» Add other authors (13 possible)

Author nameRoleType of authorWork?Status
Carol Shieldsprimary authorall editionsconfirmed
Gossije, MarianneTranslatorsecondary authorsome editionsconfirmed
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Epigraph
nothing she did or said
was quite what she meant
but still her life could be called a monument
shaped in a slant of available light
and set to the movement of possible music

(From "The Grandmother Cycle" by Judith Downing, Converse Quarterly, Autumn)
Dedication
For my sister Babs
First words
My mother's name was Mercy Stone Goodwill.
Quotations
It is frightening, and also exhilarating, her ability to deceive those around her...
She was, you might say, a woman who recognized the value of half a loaf.
These last ten years had been a period of disintegration; he saw that now. He had imagined himself to be a man intent on making something, while all the while he was participating in a destructive and sorrowful narrowing of his energy.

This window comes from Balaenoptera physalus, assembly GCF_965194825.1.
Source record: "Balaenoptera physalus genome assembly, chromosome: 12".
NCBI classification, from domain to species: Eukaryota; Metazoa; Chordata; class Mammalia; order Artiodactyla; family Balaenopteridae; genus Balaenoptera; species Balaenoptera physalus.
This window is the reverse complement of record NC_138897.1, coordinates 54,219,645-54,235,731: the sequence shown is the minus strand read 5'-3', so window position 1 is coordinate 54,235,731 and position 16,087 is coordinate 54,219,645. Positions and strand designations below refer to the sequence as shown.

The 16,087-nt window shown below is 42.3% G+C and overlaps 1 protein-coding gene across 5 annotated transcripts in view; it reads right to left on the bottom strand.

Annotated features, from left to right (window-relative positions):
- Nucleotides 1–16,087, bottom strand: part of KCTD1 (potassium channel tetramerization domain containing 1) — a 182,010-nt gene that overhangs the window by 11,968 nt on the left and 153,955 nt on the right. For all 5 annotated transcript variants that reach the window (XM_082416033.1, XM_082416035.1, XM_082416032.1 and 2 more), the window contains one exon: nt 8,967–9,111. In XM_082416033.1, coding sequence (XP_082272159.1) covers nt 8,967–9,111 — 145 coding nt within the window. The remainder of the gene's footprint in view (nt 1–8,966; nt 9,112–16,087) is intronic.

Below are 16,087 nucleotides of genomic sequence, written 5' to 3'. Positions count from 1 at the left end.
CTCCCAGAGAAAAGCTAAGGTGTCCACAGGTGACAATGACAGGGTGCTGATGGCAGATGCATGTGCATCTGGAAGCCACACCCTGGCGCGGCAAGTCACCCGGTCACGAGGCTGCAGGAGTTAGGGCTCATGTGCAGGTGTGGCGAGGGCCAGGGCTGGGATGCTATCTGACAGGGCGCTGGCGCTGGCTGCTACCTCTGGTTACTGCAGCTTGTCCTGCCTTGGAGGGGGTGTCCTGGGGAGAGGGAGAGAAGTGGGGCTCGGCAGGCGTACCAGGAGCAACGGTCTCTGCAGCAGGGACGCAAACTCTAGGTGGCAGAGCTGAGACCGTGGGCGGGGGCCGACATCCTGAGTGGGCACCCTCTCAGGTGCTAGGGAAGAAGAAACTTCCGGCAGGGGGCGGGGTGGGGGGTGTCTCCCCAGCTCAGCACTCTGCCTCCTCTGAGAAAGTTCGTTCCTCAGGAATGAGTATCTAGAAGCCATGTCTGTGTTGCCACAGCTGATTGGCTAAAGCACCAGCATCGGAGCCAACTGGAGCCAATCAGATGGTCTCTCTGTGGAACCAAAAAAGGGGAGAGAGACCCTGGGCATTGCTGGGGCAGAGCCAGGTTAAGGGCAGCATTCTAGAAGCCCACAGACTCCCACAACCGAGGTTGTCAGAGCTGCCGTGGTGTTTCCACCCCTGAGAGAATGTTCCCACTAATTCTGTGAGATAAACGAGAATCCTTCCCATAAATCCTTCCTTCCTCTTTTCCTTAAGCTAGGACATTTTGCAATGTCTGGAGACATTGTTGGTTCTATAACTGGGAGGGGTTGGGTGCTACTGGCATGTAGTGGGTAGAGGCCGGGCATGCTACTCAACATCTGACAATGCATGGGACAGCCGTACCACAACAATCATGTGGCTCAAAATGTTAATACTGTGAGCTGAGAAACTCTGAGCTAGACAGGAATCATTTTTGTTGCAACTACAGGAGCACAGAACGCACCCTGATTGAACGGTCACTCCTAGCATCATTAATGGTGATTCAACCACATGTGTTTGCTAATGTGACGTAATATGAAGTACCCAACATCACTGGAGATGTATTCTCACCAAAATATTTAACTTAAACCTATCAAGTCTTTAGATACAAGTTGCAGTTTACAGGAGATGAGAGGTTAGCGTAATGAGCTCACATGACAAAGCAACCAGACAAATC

Moving right along, and along, and along. The way she's done all her life. Numbly. Without thinking.
That life “thus far” has meant accepting the doses of disabling information that have come her way, every drop, and stirring them with the spoon of her longing – she's done this for so many years it's become second nature.
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(Click to show. Warning: May contain spoilers.)
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Wikipedia in English (2)

Book description
From her calamitous birth in Manitboa in 1905 to her journey with her father to Indiana, throughot her years as a wife, mother, and widow, Daisy Stone Goodwill has struggled to understand her place in her own life. Now she listens, she observes, and, through sheer force of imagination, she becomes a witness of her own life: her birth, her death, and the troubling miconnections she discovers in between. With irony and humor, CS weaves together the poignant story of this twentieth-century pilgrim in search of herself, and in doing so she creates a story that is a paradigm of the unsettles decades of our era. (0-14-023313-X)